The let-down, if it can be called that, is that threads left hanging in The Empty Hearse weren’t woven in. There was no sign of the spectacle-wearing mastermind glimpsed at the end of the last episode, and no mention of John’s bonfire adventure. Will Lestrade’s bank-robbing Waters family return next week, or was that all an elaborate set-up for a single punch line?

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Once again, the cases weren’t the main attraction, coming second on the bill to the headliner relationship. Fittingly for a wedding episode, much of The Sign Of Three was given over to repeated declarations of love. Perhaps less fittingly, it wasn’t the newlyweds who confessed their affection, but John and Sherlock, who spent a decent proportion of the ninety minutes adding grist to the Tumblr mill by taking it in turns to say ‘I love you’.

The emotional heft came from Sherlock being drawn further into human relationships than this “high-functioning sociopath” ever intended. Realising he was loved by John thawed Sherlock out, which left him, for the first time, vulnerable to loneliness. The Best Man speech (around the point he called marriage a death watch beetle, God a fantasy and the bridesmaids plain) mentioned the necessity of contrast, and so it was the contrast between his intimacy with John and his isolation at the party that led him to answer Mrs Hudson’s prophetic question of “Who leaves a wedding early? So sad”.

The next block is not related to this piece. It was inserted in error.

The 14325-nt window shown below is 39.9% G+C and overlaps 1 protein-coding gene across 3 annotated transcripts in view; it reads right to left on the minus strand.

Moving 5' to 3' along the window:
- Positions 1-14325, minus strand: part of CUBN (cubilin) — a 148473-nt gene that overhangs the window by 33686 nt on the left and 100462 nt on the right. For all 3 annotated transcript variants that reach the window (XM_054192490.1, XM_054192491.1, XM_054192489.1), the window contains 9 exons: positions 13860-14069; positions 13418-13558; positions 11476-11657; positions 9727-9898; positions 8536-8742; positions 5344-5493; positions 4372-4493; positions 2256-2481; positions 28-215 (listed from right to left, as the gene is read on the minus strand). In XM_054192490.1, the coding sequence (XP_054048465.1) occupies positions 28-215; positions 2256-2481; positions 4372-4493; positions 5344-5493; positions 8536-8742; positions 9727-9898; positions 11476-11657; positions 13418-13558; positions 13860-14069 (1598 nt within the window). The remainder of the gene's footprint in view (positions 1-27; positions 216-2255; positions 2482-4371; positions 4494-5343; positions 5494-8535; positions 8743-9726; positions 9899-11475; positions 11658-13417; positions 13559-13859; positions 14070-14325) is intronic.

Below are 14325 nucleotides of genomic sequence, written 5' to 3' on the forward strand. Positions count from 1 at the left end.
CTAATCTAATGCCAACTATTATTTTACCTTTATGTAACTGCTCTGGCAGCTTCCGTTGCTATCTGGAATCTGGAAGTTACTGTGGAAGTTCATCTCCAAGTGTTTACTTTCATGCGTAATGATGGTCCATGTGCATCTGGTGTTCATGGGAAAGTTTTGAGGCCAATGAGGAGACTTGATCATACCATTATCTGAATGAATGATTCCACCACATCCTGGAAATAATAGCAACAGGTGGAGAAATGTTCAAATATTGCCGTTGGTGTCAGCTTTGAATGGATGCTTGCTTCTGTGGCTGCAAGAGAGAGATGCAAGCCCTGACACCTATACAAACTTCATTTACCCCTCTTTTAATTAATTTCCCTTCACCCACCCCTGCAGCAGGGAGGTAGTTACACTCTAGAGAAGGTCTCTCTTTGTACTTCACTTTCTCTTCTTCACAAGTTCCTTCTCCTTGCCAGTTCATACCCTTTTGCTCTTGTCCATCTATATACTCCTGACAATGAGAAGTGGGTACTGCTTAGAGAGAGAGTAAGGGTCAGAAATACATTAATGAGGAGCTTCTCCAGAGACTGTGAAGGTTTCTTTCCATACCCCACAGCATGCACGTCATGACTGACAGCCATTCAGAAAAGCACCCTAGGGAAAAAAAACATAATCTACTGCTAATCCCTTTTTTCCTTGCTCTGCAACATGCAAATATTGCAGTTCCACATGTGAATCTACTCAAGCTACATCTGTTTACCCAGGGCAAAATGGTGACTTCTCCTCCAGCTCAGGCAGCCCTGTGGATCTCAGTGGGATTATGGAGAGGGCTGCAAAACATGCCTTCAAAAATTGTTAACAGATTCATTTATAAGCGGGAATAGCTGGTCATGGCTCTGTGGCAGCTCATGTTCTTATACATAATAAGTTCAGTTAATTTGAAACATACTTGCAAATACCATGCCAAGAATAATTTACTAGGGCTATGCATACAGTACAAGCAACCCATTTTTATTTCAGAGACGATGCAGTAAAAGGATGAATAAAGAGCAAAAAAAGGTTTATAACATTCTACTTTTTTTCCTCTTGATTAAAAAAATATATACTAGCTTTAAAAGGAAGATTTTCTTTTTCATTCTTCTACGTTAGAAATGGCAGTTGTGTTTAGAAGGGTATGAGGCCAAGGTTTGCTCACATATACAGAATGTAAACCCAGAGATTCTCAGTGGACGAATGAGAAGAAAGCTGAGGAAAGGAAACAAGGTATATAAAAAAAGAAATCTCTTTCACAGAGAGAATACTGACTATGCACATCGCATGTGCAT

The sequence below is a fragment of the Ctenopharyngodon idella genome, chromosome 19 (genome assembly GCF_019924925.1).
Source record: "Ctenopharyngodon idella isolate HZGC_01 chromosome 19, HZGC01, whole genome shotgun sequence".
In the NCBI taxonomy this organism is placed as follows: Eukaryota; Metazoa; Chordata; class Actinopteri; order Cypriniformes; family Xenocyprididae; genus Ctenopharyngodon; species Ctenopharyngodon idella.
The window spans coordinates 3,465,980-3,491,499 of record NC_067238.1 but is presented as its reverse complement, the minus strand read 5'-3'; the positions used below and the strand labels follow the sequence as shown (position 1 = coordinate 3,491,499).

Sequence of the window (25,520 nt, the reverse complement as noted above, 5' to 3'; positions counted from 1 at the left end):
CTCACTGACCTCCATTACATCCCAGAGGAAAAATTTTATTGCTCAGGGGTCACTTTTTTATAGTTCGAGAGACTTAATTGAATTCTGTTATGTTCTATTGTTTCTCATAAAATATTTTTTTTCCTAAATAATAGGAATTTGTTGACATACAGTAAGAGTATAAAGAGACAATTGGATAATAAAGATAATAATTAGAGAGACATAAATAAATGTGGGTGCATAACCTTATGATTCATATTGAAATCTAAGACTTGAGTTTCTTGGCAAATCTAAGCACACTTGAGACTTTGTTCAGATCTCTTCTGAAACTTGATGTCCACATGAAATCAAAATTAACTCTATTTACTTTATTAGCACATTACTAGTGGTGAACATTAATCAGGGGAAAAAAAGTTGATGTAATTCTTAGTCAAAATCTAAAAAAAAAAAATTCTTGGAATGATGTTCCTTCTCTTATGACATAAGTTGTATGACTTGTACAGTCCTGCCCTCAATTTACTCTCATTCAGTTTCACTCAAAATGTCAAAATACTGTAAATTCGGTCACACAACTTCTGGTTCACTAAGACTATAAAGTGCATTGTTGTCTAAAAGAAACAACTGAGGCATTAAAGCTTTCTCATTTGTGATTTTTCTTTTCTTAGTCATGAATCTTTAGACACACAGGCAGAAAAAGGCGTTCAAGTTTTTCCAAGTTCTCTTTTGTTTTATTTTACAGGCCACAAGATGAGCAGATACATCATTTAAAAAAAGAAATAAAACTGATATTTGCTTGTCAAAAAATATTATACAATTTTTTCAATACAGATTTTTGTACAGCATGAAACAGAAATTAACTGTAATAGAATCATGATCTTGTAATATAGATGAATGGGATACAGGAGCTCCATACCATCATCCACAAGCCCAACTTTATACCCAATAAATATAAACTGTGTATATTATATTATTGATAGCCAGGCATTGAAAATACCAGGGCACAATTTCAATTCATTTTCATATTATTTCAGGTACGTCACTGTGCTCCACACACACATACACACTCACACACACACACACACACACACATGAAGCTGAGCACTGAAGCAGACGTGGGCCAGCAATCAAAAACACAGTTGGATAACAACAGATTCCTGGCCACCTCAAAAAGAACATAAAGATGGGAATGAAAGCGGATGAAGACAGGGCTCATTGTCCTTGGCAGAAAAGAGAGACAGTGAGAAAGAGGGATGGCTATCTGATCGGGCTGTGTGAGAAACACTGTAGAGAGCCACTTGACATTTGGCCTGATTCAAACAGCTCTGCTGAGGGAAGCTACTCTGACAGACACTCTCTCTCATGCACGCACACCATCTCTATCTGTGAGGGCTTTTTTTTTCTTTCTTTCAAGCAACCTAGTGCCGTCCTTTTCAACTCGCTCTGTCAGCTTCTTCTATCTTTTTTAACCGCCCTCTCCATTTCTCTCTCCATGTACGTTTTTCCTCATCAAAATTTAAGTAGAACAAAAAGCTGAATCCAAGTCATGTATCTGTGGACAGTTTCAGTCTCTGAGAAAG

(Incidentally, character-wise, Mycroft is important now as a control to the ‘socialising Sherlock’ experiment. He’s the Holmes brother who hasn’t got involved with the ‘goldfish’. A simple but elegantly written exchange between the siblings in The Empty Hearse had Mycroft incredulously telling Sherlock “I’m not lonely”, to which his brother replied sagely, “How would you know?”)

If the soppy stuff’s not your bag, then the jokes may have been. The stag do, despite it performing the odd function of being a Sherlock Holmes pastiche inside a Sherlock Holmes story, was a comic high point, and the wotsit/thingamabob/sitty thing text-on-screen deductions were its crowning moment. There was stiff competition though, from Mrs Hudson’s backstory (“Wossitcalled? A Cartel”), the elephant in the room, Tom’s meat dagger, Sherlock’s latest silly hat and Watson asking Holmes “Am I a pretty lady?”.

The Sign Of Three essentially tested out a series of giggling ‘what ifs’ on the character: what if Sherlock got drunk/gave a Best Man’s speech/played the Rizla game? It’d be very, very funny, came the answers. Funny might not be what everyone wants from the great detective, but it’s hard to complain when you’re laughing this much.

Ultimately, your enjoyment of The Sign Of Three will likely be down to how far you’re willing to shush your inner Moriarty and not wrinkle your nose at the idea of Sherlock Holmes being “ordinary”. Weddings, best man speeches, stag dos… It’s all very much on the side of the angels. What next, some might say, Sherlock Holmes’ Holiday, squirting sun lotion in his eyes and wrestling Mr Bean-like with a deckchair?

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Doubtful. With just one episode of the series left, the necessity of contrast will likely dim the mood once more. Sherlock after all, has uttered his last vow…

Read our review of the previous episode, The Empty Hearse, here.